Image Image Image Image Image Image Image Image Image

North Carolina Law Protects You From Debt Collectors

There are two separate statutes. One applies to creditors and the other applies to collection agencies and debt buyers. In NC, you can sue a creditor for much of the same illegal conduct which violates the Federal Fair Debt Collection Practices Act (which applies to third-party debt collectors, but not to creditors).

The law that covers creditors is commonly referred to as the North Carolina Debt Collection Act. The law that covers collection agencies and debt buyers is commonly referred to as the North Carolina Collection Agency Act.

These laws were amended in 2009, in part to increase the penalties which debt collectors and creditors have to pay for their violations. Consumers can recover, in addition to any actual damages they have incurred, a penalty of between $500 and $4000 for each violation by the debt collector or creditor. Courts also have the authority to require the debt collector or creditor to pay the consumer’s attorneys’ fees.

Stop Debt Collectors

Contact Us Today

Get A Free Case Review
(free instant download)

Debt collectors and creditors are breaking the law if they are doing the following:

  • Using any unfair threat, coercion, or attempt to coerce
  • Threatening to take any action not permitted by law (including false threats of legal action, garnishment or seizure of property)
  • Engaging in harassing, oppressive or abusive conduct
  • Placing telephone calls or attempting to communicate with you, contrary to your instructions, at your place of employment
  • Communicating with any person other than you about the matter
  • Using any fraudulent, deceptive or misleading representation
  • Failing to disclose in all communications that the purpose of the communication is to collect a debt
  • Falsely representing the character, extent, or amount of a debt or its status in any legal proceeding
  • Communicating with you if your attorney has notified the debt collector of the attorney’s representation
  • Bringing suit against a consumer in a county other than the county in which the debt was incurred or in which the debtor resides, if the distances and amounts involved would make it impractical for the consumer to defend the claim

The 2009 amendments to these laws also added rules specific to “debt buyers,” companies that buy charged-off accounts from the original creditors. This is sometimes referred to as junk debt or zombie debt. Debt buyers cannot bring a lawsuit against a consumer without meeting the following requirements.

  • The debt must not be past the applicable statute of limitations
  • The debt buyer must possess valid documentation to prove that it owns the debt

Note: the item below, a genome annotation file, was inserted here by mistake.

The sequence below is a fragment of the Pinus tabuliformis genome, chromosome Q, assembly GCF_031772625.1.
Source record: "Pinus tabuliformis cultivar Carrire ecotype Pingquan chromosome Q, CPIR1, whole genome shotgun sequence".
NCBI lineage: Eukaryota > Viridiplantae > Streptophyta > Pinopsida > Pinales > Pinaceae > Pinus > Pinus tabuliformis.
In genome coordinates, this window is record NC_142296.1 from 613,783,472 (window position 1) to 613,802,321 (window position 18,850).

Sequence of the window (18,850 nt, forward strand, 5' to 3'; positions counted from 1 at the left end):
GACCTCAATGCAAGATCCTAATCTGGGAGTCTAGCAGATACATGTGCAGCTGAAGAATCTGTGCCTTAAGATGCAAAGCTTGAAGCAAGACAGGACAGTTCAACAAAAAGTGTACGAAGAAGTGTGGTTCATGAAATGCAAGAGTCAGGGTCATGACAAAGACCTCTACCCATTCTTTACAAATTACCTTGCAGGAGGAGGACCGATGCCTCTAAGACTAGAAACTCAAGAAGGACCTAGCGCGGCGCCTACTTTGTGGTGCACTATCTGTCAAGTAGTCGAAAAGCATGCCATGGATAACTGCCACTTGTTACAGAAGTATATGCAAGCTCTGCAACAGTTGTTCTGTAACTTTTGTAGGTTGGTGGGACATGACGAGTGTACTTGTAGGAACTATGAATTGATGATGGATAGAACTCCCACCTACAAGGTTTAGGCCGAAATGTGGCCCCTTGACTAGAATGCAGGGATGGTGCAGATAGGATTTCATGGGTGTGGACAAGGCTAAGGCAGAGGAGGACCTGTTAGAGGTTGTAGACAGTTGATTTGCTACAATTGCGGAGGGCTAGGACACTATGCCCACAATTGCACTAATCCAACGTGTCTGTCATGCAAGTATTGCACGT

• The debt buyer must possess valid documentation to reasonably verify the amount of the debt, including the name of the original creditor, the name and address of the debtor as appearing on the original creditor’s records, the original consumer account number, a copy of the contract evidencing the debt, and an itemized accounting of the amount claimed to be owed
  • The debt buyer must first provide the consumer with written notice of its intent to file the lawsuit at least 30 days before filing. The notice must include the name, address, and telephone number of the debt buyer, the name of the original creditor and the debtor’s original account number, a copy of the contract or other document evidencing the consumer debt, and an itemized accounting of all amounts claimed to be owed.
  • If a lawsuit is filed, a copy of the contract or other writing evidencing the original debt must be attached and it must contain a signature of the consumer, if one exists.
  • If a lawsuit is filed, proof of ownership of the debt must be attached, including each step in the chain of ownership if the debt has been sold more than once.

The laws described on this page are set forth in full in the North Carolina General Statutes, Chapter 58, Article 70, Sections 90-155 and Chapter 75, Article 2, Sections 50-56.

Have you been contacted by a debt collector?
Call us at (877) 846-1209 for a free case review!

In addition to rules covering the actions of creditors and collection agencies under your state’s laws, the Fair Debt Collection Practices Act (FDCPA) provides rules protecting consumers from illegal actions of debt collectors, and it applies equally in every state. This means that even if your state laws cannot help you, the FDCPA applies in many more situations.

In fact, certain sections of the laws listed in the available download may have been redacted for brevity.

If you want to find out more about how these laws pertain to your specific situation, please call us at (877) 846-1209 for a free case review with an experienced consumer law attorney. If you prefer, fill out our free case review form and we will contact you.